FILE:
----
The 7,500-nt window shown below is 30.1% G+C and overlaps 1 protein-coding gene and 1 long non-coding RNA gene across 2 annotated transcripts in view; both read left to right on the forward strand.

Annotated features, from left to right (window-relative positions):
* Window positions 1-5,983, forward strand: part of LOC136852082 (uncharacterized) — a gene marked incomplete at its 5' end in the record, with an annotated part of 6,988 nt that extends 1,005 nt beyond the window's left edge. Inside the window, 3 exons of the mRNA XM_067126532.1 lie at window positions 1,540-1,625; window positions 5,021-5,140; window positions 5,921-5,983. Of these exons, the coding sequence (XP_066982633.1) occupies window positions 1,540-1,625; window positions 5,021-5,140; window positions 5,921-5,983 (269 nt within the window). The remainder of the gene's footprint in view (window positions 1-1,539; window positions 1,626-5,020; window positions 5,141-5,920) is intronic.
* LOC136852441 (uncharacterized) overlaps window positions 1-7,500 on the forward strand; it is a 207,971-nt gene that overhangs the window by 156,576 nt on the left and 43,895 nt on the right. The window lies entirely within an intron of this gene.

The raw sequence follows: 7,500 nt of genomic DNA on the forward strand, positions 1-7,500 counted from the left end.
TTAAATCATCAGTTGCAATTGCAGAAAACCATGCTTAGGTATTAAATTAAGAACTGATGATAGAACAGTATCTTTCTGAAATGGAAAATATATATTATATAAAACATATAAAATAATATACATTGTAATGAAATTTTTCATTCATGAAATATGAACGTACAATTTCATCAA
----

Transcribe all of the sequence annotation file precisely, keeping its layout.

The 7,500-nt window shown below is 30.1% G+C and overlaps 1 protein-coding gene and 1 long non-coding RNA gene across 2 annotated transcripts in view; both read left to right on the forward strand.

Annotated features, from left to right (window-relative positions):
* Window positions 1-5,983, forward strand: part of LOC136852082 (uncharacterized) — a gene marked incomplete at its 5' end in the record, with an annotated part of 6,988 nt that extends 1,005 nt beyond the window's left edge. Inside the window, 3 exons of the mRNA XM_067126532.1 lie at window positions 1,540-1,625; window positions 5,021-5,140; window positions 5,921-5,983. Of these exons, the coding sequence (XP_066982633.1) occupies window positions 1,540-1,625; window positions 5,021-5,140; window positions 5,921-5,983 (269 nt within the window). The remainder of the gene's footprint in view (window positions 1-1,539; window positions 1,626-5,020; window positions 5,141-5,920) is intronic.
* LOC136852441 (uncharacterized) overlaps window positions 1-7,500 on the forward strand; it is a 207,971-nt gene that overhangs the window by 156,576 nt on the left and 43,895 nt on the right. The window lies entirely within an intron of this gene.

The raw sequence follows: 7,500 nt of genomic DNA on the forward strand, positions 1-7,500 counted from the left end.
TTAAATCATCAGTTGCAATTGCAGAAAACCATGCTTAGGTATTAAATTAAGAACTGATGATAGAACAGTATCTTTCTGAAATGGAAAATATATATTATATAAAACATATAAAATAATATACATTGTAATGAAATTTTTCATTCATGAAATATGAACGTACAATTTCATCAA